Beating the Learning Curve

Better choiceLast month we explored the many reasons we love being writers and some of the things that help keep us motivated. Now that we’re filled with optimism and eager to get back to work, hopefully we can find ways to work smarter. The reality of writing every day can be tough, but we’re ready to face the truth.

Truth Number 1: Becoming a professional author takes a long time.

Writing is a process, an evolution of skill and craft and voice and a hundred other components all merging together to become something brilliant. It’s one of the few jobs that usually requires years of investment with no real promise of a profitable return to show at the end. Most people who follow the Muse and begin writing a novel never even finish. Those of use who do then learn that the writing of the novel was just the beginning. Still we slog ahead, motivated by those moments of excellence that remind us why we love what we do, and encouraged by the second universal truth of writing.

Truth Number 2: Determination and consistency matter more than simple brilliance.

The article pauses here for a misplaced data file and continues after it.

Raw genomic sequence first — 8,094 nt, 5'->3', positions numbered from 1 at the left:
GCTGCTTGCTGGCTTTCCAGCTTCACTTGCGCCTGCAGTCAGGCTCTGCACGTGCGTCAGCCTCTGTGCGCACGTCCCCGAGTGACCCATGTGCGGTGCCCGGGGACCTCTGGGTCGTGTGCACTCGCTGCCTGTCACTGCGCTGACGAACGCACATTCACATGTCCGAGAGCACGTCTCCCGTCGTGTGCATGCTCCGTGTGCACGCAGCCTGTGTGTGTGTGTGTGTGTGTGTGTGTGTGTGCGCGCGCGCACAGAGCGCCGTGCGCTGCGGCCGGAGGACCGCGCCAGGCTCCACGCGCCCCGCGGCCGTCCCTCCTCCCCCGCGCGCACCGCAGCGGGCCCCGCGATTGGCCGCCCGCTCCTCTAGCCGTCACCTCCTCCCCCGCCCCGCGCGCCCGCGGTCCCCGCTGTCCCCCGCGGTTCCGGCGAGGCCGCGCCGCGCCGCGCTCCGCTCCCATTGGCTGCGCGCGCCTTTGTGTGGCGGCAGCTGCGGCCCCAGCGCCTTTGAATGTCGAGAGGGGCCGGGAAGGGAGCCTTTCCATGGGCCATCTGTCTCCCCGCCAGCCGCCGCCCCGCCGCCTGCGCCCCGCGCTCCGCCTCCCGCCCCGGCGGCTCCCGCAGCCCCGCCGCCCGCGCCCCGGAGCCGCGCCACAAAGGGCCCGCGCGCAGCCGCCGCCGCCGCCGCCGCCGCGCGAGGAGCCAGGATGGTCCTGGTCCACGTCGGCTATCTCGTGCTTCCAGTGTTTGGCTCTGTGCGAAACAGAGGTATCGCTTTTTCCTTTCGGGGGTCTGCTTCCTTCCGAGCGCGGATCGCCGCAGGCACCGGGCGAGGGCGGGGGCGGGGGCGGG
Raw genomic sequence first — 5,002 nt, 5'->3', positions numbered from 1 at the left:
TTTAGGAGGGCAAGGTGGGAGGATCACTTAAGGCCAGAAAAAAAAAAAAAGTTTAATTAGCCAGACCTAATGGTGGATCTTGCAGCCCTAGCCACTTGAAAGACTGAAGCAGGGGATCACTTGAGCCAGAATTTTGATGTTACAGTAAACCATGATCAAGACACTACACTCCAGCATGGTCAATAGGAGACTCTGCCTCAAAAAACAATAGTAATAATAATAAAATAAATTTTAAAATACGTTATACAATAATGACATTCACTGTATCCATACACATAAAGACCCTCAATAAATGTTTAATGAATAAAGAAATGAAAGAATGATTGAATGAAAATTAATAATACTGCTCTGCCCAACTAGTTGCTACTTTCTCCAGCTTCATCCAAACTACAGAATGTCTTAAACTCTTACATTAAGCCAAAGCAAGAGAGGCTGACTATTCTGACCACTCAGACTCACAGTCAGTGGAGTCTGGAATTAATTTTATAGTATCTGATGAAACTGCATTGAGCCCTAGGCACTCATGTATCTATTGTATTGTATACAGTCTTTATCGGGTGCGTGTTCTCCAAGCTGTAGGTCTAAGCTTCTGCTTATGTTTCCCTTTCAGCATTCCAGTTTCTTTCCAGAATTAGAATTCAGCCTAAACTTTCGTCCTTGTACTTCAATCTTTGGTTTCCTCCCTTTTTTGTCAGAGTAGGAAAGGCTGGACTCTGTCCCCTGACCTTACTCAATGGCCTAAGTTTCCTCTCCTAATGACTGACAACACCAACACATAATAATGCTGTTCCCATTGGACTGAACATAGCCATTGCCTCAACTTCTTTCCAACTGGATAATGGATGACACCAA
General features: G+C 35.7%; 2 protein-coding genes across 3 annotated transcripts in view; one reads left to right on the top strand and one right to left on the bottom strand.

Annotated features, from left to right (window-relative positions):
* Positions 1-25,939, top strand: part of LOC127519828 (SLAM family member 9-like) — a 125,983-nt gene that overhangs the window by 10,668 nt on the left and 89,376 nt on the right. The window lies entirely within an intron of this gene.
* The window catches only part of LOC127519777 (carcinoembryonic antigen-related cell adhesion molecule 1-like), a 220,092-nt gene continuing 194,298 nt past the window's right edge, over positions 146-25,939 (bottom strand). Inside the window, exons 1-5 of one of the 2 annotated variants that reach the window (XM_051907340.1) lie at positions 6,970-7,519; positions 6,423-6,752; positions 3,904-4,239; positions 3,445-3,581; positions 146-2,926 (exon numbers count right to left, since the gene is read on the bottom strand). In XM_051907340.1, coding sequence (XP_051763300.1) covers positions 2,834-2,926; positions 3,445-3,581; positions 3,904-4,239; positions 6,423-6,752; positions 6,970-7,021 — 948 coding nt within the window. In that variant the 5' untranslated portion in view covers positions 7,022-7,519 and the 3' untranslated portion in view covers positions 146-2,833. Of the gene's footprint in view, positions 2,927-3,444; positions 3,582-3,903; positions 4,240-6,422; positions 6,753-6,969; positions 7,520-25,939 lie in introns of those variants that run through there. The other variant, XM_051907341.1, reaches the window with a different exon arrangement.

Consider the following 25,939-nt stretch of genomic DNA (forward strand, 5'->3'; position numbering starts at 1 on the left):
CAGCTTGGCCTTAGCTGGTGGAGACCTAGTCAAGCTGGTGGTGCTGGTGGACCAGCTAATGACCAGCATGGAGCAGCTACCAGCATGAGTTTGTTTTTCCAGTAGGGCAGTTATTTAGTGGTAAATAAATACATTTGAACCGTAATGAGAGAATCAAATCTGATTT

Every established author repeats the same mantra: keep writing. Those authors who keep trying, keep learning, keep producing will eventually find some measure of success. This is a truth that is easy to lose sight of when we get discouraged by yet another rejection or by those debilitating second thoughts and self doubt. Just keep going and we’ll get there.

Of course some of us take longer than others. Writing is a learning curve, but some writers seem to enjoy a gentler slope. The rest of us make mistakes that delay our progress or we just take a while to learn important foundational principles. Could we have shortened our up-front investment time by learning things sooner, by seeing clearer?

Probably.

So this month we are going to share advice we wished we had received earlier in the process. Imagine findingBack to the future a way to go back in time to visit yourself as a brand new writer, just starting out. Imagine we handle that time paradox well. Assume that we don’t just decide to focus our energies on making a quick fortune investing in all the things our older selves could predict would be winners. In fact, we focus the brief message only on writing.

What would we say?

What advice or encouragement would we give ourselves? What could we do to help ourselves find a better way to success, a greater mastery of craft? Would we even try?

This month, we’ll find out.

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